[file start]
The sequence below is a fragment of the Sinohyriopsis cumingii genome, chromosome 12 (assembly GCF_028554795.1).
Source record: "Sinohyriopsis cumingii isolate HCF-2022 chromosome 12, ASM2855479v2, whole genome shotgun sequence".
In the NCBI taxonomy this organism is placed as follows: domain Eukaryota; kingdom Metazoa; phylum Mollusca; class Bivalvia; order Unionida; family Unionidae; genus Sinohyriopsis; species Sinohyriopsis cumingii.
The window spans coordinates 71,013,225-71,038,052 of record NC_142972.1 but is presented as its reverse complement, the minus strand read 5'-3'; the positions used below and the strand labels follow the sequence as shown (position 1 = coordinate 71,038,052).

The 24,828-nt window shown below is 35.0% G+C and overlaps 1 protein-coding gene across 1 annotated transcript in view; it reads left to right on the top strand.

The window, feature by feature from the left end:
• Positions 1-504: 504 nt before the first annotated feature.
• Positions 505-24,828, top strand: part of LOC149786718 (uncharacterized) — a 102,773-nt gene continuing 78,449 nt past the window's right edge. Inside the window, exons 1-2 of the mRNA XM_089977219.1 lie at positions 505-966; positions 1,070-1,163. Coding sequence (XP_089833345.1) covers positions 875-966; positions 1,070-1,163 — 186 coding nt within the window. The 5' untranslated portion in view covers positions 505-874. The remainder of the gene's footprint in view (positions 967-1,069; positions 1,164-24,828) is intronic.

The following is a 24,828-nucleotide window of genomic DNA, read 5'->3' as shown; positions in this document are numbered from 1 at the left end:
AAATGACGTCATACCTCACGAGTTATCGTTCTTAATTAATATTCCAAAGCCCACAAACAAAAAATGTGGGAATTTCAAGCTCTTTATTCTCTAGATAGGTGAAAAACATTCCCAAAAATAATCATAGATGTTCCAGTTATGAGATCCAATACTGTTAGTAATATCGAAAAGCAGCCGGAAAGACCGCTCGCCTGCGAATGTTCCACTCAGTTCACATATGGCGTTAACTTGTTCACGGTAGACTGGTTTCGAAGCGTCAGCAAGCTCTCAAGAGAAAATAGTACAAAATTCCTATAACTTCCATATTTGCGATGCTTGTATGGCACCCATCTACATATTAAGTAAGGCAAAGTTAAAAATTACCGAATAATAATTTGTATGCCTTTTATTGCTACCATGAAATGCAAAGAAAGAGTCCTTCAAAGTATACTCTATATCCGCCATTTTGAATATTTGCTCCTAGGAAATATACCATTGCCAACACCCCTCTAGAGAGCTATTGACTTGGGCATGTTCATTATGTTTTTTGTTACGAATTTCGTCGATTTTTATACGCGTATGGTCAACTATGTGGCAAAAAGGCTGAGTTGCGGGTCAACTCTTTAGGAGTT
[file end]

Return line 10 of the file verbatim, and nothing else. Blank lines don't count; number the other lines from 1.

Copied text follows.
AAATGACGTCATACCTCACGAGTTATCGTTCTTAATTAATATTCCAAAGCCCACAAACAAAAAATGTGGGAATTTCAAGCTCTTTATTCTCTAGATAGGTGAAAAACATTCCCAAAAATAATCATAGATGTTCCAGTTATGAGATCCAATACTGTTAGTAATATCGAAAAGCAGCCGGAAAGACCGCTCGCCTGCGAATGTTCCACTCAGTTCACATATGGCGTTAACTTGTTCACGGTAGACTGGTTTCGAAGCGTCAGCAAGCTCTCAAGAGAAAATAGTACAAAATTCCTATAACTTCCATATTTGCGATGCTTGTATGGCACCCATCTACATATTAAGTAAGGCAAAGTTAAAAATTACCGAATAATAATTTGTATGCCTTTTATTGCTACCATGAAATGCAAAGAAAGAGTCCTTCAAAGTATACTCTATATCCGCCATTTTGAATATTTGCTCCTAGGAAATATACCATTGCCAACACCCCTCTAGAGAGCTATTGACTTGGGCATGTTCATTATGTTTTTTGTTACGAATTTCGTCGATTTTTATACGCGTATGGTCAACTATGTGGCAAAAAGGCTGAGTTGCGGGTCAACTCTTTAGGAGTT